My two year old loves playing doctor. Doc McStuffins is her current favorite show. She has a Doc McStuffins set and would pretend that one of her travel-size coloring books is her big book of boo-boos. I decided to make her one and found Disney’s printable version here. I felt like it was too much ink with the notebook background so we went for a simpler solution.
Everyone is always in shock at how much Marley can do for her age. The only reason she can speak so well and do so much is because we start everything early! We challenge her to challenge herself. It gives her drive to be independent and want to learn new things. Even if a game is not meant for a young child (2.5 here), it can be modified so they can participate too. Here she is playing Uno, but we also play many others. From dominoes and matching games to candy-land and war. You’re never too young to play!
Planner fun with my little dear!
#planner #stamping #filofax
Technologically and socially, I feel like we’re in a very awkward place and time. It’s official that we can no longer live without our smartphones, our email, our snapchats, and facebooks. Yet we also hate ourselves for it. For the cost it imposes on our personal time, our family time, our time for personal reflection and focus, and our mental and physical health.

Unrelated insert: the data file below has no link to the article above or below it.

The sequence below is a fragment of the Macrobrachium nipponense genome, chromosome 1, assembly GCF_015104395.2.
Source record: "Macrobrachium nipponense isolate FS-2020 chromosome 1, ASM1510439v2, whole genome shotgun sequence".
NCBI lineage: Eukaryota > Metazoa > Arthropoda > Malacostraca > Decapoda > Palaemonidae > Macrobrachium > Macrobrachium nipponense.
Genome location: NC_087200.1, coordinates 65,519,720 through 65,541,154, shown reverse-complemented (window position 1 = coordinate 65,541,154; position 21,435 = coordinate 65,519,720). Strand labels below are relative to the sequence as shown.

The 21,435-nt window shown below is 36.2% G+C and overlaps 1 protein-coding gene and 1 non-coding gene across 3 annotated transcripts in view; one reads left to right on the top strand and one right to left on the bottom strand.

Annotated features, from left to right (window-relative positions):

As a software developer, I love all of it but like many others feel that something is out of balance. I find myself drawn to pre-industrial times, crafts, nature, and a slower way of living. I often find myself being nostalgic for a childhood without push notifications and asynchronous communication. Yet I cannot give them up because they define my relationships, my industry, my hobbies—they enable them, make them possible and help them thrive.
I’m not alone. If we were forced to choose what is healthy, what is sustainable, and what is more meaningful, my peers and I would no doubt choose that which is real and natural instead of virtual and artificial.